Coping with redundancy can be incredibly difficult. But it’s important to remember that whether you’re feeling sad, shocked, angry, frustrated or something else entirely; your feelings are completely valid.

There’s also no right way to cope with the situation. However, there are a few considered steps that you can take to help you move forward.

Whether you’ve already been made redundant or think you might be made redundant in the near future, here are 10 helpful steps you can take to help you navigate this unsettling time and get back on your feet.

1. Take some time to come to terms with the situation

Perhaps you didn’t see your redundancy coming, or maybe you suspected it would happen but have still been left reeling by the fact that it’s now a reality. Whatever your situation, if you’re in a state of shock, it’s important to give yourself some time to come to terms with the situation.

When we lose something really important to us, it’s normal to enter a period of grief, as our brain tries to make sense of what’s happened and adjust to a new normal. This process usually isn’t linear and can take you on a rollercoaster of emotions.

During this time, it’s important to acknowledge your feelings, rather than suppress them, as this can delay the recovery process and make it more difficult to move forward.

If you’re experiencing shock or grief and are struggling to find a way through it, our article on coping with grief and loss has some helpful steps you can take.

2. Try not to panic

It’s completely normal to experience shock at losing your job, but try not to let feelings of panic take over.

Panicking affects our ability to think clearly and plan forward, and can make the situation feel worse. If you’re finding it difficult not to panic, there are a few helpful breathing exercises you could try to help you to feel calmer.

Some people also find mindfulness effective. While it might not be for everyone; many people say that bringing their mind back to the present moment (and not ruminating about the future), gives them some peace.

Everyday activities from cooking to gardening can be used to focus your mind on the present. You can find more information about these activities in our article on the subject.

3. Consider negotiating with your employer

When your employer approaches you to inform you about your redundancy, consider whether bargaining with them could make the process easier for you. For example, perhaps you could ask for some extra financial support towards a course that will help you retrain in a new profession, or for an extra month’s pay to keep you afloat.

Even if your employer can’t afford to offer anything of financial benefit, they might agree to write you a glowing reference or LinkedIn recommendation, or to introduce you to people in their network at other firms. They may also be willing to negotiate on your last day of employment to buy you a little more time.

Employers know that redundancies are often devastating for people. So there’s a chance that they’ll be open to bargaining if it won’t cost them the earth – but will make things that little bit easier for you.

It’s also worth asking your employer about alternative working arrangements. For example, whether there’s a chance that you could stay with the company if you dropped down to part-time hours, took a pay cut, or moved into another role. For more information about how to negotiate with your employer, it’s worth reading the relevant section of our redundancy guide, here.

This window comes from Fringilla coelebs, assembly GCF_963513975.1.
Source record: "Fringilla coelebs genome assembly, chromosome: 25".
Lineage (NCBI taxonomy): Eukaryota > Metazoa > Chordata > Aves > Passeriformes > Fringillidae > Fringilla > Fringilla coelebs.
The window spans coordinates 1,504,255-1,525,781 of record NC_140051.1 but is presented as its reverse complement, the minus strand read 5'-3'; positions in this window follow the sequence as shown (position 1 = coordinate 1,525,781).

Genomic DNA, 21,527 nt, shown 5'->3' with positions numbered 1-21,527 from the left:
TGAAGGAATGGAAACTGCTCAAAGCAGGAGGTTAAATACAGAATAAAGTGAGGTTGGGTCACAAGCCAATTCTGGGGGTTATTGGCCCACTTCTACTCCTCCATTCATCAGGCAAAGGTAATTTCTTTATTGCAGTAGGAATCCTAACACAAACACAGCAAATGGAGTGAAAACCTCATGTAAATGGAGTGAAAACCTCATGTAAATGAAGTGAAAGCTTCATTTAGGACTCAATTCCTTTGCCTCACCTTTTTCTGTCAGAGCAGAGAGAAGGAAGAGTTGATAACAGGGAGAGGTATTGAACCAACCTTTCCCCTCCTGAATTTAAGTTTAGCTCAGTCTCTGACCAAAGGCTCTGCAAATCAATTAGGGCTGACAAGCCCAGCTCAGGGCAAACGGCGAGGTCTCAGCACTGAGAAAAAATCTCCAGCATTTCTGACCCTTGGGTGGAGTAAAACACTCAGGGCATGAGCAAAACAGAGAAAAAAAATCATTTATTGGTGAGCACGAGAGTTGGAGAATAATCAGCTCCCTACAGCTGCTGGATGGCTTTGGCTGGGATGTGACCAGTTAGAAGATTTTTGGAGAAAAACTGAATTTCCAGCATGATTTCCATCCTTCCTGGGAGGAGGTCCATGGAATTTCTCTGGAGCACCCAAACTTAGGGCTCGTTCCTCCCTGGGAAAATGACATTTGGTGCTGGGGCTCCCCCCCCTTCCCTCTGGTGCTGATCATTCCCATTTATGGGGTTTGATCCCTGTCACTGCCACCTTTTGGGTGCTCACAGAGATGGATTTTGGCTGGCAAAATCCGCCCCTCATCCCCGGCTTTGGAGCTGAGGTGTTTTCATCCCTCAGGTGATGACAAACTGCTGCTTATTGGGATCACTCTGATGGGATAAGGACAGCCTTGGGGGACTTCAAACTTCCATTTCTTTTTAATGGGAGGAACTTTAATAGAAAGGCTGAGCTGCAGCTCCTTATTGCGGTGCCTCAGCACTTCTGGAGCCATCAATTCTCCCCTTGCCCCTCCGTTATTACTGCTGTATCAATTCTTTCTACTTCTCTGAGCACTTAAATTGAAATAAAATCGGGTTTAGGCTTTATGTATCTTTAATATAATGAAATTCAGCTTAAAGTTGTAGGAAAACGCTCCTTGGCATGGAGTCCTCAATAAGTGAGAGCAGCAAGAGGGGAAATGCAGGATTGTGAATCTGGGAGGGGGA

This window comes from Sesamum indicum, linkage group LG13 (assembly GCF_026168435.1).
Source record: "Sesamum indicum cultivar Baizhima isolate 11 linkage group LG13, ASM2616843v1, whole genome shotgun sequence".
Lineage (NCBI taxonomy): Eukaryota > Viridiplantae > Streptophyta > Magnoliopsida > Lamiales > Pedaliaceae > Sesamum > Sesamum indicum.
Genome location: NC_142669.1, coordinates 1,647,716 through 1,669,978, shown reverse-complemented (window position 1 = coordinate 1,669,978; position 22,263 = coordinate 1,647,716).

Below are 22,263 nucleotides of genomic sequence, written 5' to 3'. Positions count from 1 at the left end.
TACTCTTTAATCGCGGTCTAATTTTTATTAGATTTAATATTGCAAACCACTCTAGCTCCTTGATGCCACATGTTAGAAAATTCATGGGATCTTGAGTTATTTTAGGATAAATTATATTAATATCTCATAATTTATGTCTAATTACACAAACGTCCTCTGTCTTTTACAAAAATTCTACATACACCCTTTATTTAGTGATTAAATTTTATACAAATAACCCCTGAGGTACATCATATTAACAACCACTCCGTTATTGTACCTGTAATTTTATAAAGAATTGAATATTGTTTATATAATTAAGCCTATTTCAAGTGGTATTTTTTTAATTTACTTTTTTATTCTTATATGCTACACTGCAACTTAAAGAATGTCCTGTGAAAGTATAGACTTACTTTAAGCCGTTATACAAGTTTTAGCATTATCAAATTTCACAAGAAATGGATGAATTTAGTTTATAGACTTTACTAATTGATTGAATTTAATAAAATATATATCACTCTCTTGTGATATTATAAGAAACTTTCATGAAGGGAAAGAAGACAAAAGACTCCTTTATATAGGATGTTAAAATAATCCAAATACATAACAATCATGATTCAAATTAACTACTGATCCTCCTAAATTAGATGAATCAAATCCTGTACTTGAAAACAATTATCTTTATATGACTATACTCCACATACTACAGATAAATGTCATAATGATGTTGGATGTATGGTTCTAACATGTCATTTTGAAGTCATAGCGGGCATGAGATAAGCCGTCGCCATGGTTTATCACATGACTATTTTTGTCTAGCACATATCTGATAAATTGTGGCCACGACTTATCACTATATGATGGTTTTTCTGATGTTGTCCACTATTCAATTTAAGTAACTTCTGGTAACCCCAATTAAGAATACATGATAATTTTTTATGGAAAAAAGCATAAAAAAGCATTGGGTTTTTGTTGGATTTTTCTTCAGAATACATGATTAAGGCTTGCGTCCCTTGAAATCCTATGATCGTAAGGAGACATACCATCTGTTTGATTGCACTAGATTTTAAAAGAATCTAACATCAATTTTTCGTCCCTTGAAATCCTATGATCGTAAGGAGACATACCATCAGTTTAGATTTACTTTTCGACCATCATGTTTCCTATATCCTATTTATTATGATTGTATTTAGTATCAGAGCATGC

4. Know your rights

Navigating the redundancy process can feel much more manageable if you know your rights. It’s a good idea to get hold of a copy of your employer’s redundancy policy, and to check over your employment contract to confirm that the agreed exit terms are being followed.

If you feel that you’ve been treated unfairly by your employer or they’re failing to uphold their end of the bargain, the Acas, Citizens Advice, and Government websites can give you more information about your entitlement, and what support is available for businesses and employees.

You might also find it useful to read more about whether your redundancy is fair or not in our guide to redundancy, which offers information on redundancy notice periods, the redundancy consultation process, and redundancy pay.

5. Try not to take it personally and keep the lines of communication open with your employer

Just as you might be finding it difficult to accept your redundancy – it can also be incredibly difficult for employers and managers to make these decisions and to let people go.

It’s normal to feel angry about the situation and to feel hurt that you’ve put time and effort into a company that’s now asking you to leave. But, try your best not to take it personally, as this can affect your confidence and self-esteem, and, in turn, impact your job search.

Even if you don’t feel like it, try to make your exit a graceful one. It’s generally best to remain civil and keep in touch with your employer if possible. They can still provide you with an important reference, and you never know – they might be able to introduce or recommend you to some of their industry contacts.

6. Plan your finances

One of the first things that will probably run through your mind if you’ve been made redundant or think you might be made redundant, is how you will continue to support yourself financially.

Financial hardship is one of the biggest stressors we face in life. Therefore, it’s important to understand what help and support might be available to you so you can make a plan.

Calculate your redundancy pay

The first thing to establish is how much redundancy pay you will be entitled to so that you can plan for the future. There are two simple tests that you can use to check whether you’re entitled to redundancy pay.

  1. You need to be classed as an employee (check ACAS guidelines for more details on employee status).